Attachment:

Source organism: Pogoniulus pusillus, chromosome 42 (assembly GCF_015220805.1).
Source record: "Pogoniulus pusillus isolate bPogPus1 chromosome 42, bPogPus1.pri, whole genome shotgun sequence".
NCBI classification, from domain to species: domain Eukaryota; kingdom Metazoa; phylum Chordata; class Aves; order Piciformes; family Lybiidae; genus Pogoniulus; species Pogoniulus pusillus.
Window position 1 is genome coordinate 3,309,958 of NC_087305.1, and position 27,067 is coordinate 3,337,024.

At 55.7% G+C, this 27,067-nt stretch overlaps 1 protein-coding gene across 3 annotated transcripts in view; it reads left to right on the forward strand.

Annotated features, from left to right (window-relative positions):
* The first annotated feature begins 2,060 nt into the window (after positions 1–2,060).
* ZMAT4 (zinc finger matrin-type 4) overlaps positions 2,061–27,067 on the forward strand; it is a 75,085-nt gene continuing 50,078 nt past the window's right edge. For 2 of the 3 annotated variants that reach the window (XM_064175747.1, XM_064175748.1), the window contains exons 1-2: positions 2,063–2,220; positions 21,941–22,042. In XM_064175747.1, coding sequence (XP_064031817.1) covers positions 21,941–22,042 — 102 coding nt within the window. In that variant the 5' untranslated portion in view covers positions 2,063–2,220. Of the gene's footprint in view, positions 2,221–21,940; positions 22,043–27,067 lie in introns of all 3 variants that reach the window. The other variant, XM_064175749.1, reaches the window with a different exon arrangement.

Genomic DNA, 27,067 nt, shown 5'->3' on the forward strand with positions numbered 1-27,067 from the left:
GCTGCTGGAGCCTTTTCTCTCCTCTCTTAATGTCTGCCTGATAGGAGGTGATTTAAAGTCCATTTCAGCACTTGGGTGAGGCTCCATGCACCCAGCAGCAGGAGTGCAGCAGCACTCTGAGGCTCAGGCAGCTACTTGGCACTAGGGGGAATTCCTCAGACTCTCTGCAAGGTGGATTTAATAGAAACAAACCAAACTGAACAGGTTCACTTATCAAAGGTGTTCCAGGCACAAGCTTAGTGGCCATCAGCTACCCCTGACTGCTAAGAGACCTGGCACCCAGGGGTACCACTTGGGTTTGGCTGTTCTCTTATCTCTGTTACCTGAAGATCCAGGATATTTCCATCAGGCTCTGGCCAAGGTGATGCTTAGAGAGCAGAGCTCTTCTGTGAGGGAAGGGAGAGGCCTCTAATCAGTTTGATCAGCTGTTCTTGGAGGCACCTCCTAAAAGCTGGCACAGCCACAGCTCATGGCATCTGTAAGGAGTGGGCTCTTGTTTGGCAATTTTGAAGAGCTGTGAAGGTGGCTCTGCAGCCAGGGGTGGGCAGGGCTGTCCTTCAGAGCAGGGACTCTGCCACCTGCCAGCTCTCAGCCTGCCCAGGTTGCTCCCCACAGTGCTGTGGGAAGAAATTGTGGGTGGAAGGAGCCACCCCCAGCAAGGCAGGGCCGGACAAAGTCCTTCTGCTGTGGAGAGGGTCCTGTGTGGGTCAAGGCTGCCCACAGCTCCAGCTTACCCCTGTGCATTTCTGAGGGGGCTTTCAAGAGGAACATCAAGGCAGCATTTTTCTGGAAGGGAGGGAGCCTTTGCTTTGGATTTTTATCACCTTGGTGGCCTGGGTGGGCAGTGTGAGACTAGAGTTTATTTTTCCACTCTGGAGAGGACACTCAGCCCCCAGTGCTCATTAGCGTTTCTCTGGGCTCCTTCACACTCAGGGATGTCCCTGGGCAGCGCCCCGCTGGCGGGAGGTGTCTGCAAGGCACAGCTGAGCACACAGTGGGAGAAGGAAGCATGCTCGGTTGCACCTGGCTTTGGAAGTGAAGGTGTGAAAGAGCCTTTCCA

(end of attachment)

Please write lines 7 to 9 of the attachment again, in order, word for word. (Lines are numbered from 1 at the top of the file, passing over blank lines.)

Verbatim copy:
* The first annotated feature begins 2,060 nt into the window (after positions 1–2,060).
* ZMAT4 (zinc finger matrin-type 4) overlaps positions 2,061–27,067 on the forward strand; it is a 75,085-nt gene continuing 50,078 nt past the window's right edge. For 2 of the 3 annotated variants that reach the window (XM_064175747.1, XM_064175748.1), the window contains exons 1-2: positions 2,063–2,220; positions 21,941–22,042. In XM_064175747.1, coding sequence (XP_064031817.1) covers positions 21,941–22,042 — 102 coding nt within the window. In that variant the 5' untranslated portion in view covers positions 2,063–2,220. Of the gene's footprint in view, positions 2,221–21,940; positions 22,043–27,067 lie in introns of all 3 variants that reach the window. The other variant, XM_064175749.1, reaches the window with a different exon arrangement.

Genomic DNA, 27,067 nt, shown 5'->3' on the forward strand with positions numbered 1-27,067 from the left: